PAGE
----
The Mentalist Review: Then, It's Gone...

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A stolen body, an alien abduction, and a dying man made for an oddly sweet outing of The Mentalist.

"The Red Mile" began with a Jane versus Steiner showdown, as the medical examiner tried to mark his territory and keep Jane away from his crime scene. However, the antagonistic relationship didn't last long. Steiner was dying and Patrick quickly noticed the signs of serious illness that all others missed. 

Frances Conroy on The Mentalist

That realization brought about an understanding and friendship that humanized Jane in a way I hadn't yet witnessed in previous episodes. He seemed to go out of his way to give the man every opportunity to be a part of the team and threw in some good Scotch and cigars, too, albeit belonging to someone else.

When the doctor told Jane that he knew exactly how bad the end would be and that he didn't intend to suffer through it, it was a poignant scene. The medical examiner then explained that he didn't want to end up on his own table and my chest tightened. 

I appreciated the way Jane balked at first at the request to witness this man end his life. This wasn't something to be taken lightly and the normally glib Jane was obviously taken aback. When he decided to stay, I found it moving that he used his own rituals of comfort to assuage the man's distress. Jane sharing a cup of tea and his magic tricks was heartbreakingly beautiful.

Of course, we also enjoyed moments with Jane's normal banter. I loved his glee when he thought the butler did it. The very thought made him positively giddy. And when he rattled off Jabba the Hut and Alf as possible murder suspects, I didn't know which was funnier, his answers or Lisbon's vexation.

Also on the lighter side we had the alien abduction enthusiast trying to convince Cho that he was one of them. Cho's humorless stare and deadpan delivery were perfect. Every week I wish this character got more screen time.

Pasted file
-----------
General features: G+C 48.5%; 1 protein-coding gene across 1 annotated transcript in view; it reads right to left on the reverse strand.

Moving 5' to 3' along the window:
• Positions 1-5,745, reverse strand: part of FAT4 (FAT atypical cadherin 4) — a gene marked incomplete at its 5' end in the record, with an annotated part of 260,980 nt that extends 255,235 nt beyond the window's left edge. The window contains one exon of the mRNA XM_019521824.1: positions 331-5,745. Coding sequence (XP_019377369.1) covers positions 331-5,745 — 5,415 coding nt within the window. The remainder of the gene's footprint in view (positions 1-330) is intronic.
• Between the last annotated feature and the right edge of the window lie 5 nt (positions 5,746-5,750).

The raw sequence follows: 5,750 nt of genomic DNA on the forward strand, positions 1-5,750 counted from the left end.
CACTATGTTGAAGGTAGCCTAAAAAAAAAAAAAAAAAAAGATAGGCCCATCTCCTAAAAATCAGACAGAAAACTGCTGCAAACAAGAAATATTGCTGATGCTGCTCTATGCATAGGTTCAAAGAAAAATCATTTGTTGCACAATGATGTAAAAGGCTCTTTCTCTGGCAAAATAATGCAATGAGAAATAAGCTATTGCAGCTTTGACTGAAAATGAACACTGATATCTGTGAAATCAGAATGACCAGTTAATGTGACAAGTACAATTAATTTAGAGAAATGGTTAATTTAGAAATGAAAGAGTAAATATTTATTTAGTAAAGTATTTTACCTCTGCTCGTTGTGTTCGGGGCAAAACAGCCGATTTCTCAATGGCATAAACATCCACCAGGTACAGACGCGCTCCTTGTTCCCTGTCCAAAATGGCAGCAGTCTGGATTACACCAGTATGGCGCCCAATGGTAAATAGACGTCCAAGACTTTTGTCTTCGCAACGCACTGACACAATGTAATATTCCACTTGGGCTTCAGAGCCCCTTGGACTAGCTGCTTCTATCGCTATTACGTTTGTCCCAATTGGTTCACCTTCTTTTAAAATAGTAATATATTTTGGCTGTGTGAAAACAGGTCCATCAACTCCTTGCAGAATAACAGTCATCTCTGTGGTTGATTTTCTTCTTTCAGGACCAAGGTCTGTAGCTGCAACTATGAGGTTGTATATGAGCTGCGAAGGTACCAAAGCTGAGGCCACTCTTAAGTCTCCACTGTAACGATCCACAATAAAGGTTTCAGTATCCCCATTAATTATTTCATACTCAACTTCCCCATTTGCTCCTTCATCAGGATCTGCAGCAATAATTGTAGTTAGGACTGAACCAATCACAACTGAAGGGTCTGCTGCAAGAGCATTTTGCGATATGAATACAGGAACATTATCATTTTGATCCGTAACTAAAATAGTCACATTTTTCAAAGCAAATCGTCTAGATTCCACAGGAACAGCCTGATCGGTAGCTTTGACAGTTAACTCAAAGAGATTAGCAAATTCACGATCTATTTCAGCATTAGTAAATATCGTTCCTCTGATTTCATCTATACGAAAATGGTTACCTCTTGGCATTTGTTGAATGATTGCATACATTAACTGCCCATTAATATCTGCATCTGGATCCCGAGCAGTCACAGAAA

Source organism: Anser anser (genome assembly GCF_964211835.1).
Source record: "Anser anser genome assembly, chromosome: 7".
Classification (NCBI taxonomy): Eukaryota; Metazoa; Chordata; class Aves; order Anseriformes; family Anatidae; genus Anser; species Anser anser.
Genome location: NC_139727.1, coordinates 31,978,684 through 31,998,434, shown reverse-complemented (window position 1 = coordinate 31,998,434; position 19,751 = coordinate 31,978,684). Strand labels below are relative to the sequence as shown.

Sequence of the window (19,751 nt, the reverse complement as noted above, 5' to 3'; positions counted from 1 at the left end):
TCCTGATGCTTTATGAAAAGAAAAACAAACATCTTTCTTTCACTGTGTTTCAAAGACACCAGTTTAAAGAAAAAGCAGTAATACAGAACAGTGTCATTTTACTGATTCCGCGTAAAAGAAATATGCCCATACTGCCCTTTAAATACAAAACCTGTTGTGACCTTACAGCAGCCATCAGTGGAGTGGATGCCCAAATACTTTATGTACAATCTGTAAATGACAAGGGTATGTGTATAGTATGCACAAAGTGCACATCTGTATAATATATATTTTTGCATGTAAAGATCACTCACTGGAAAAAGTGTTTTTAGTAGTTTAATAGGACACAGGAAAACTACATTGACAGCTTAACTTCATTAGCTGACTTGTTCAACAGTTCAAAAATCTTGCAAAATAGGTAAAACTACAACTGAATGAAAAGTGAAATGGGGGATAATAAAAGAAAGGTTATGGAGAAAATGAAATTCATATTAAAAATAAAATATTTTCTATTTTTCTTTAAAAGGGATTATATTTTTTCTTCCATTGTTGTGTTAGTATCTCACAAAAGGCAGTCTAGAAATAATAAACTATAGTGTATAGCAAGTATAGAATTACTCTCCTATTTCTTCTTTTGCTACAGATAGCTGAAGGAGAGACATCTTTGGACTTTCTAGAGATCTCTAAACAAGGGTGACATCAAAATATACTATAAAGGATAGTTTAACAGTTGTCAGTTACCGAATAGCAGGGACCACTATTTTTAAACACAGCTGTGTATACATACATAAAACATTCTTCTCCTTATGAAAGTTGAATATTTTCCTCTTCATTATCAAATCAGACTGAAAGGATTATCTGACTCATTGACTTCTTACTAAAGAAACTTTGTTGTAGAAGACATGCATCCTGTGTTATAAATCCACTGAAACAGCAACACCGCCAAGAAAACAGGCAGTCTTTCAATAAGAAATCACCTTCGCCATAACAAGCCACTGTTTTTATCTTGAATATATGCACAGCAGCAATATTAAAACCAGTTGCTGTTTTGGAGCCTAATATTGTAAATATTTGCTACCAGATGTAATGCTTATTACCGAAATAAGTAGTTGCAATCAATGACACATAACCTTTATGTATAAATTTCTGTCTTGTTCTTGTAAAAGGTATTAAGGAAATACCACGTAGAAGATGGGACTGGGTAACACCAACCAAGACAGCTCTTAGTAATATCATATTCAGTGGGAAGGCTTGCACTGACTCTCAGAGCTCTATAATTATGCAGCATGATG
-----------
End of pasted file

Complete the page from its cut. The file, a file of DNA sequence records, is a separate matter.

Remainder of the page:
Then we come to Rigsby, O'Loughlin, and Van Pelt. Did O'Loughlin merely freeze under pressure or was there something more? When Grace was in trouble he didn't respond. When Rigsby called for O'Loughlin to cover him, he didn't move. Did the trauma of the close gunfire cause him to pause or was there something more sinister going on?

Rigsby was right not to tell Van Pelt. There was no proof of anything and if she's in love with O'Loughlin she'll simply jump to his defense. It was nice to see that Rigsby cares enough for her to want to see her happy. Unfortunately, I doubt her upcoming nuptials will accomplish that.

Jane's repeated final words to a dying man were a haunting way to end the show. "It's there and then it's gone." As the season winds down, those words left me wondering if this was foreshadowing for what's to come.


Editor Rating: 4.5 / 5.0
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C. Orlando is a TV Fanatic Staff Writer. Follow her on Twitter.


That last line "It's there, then it's gone" as the man was dying resonated so much with me. It brought tears to my eyes (and I'm not a Mentalist fan, I watch it with my husband because he likes it and I often read or browse on my laptop while (barely) watching). But that final moment took me by surprise. It reminded me of my mother's death. I was there with her when she died (of Alzheimer's) and that's literally the way it was: One moment she was there, the next she was gone. The light in her eyes just went out, leaving me broken. Yesterday's Mentalist brought it all back. As much as I dislike Jane's character, I appreciated his kindness in yesterday's episode.


The writing, acting, directing on this show are superb! Loved the ending with the magic trick. Someday I hope I can write a show as good as this one.

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The Mentalist Season 3 Episode 18 Quotes

I know you have the doctor patient confidentiality thing. Lets not worry about that now.


Lisbon: Swear on your life?
Jane: On your life even.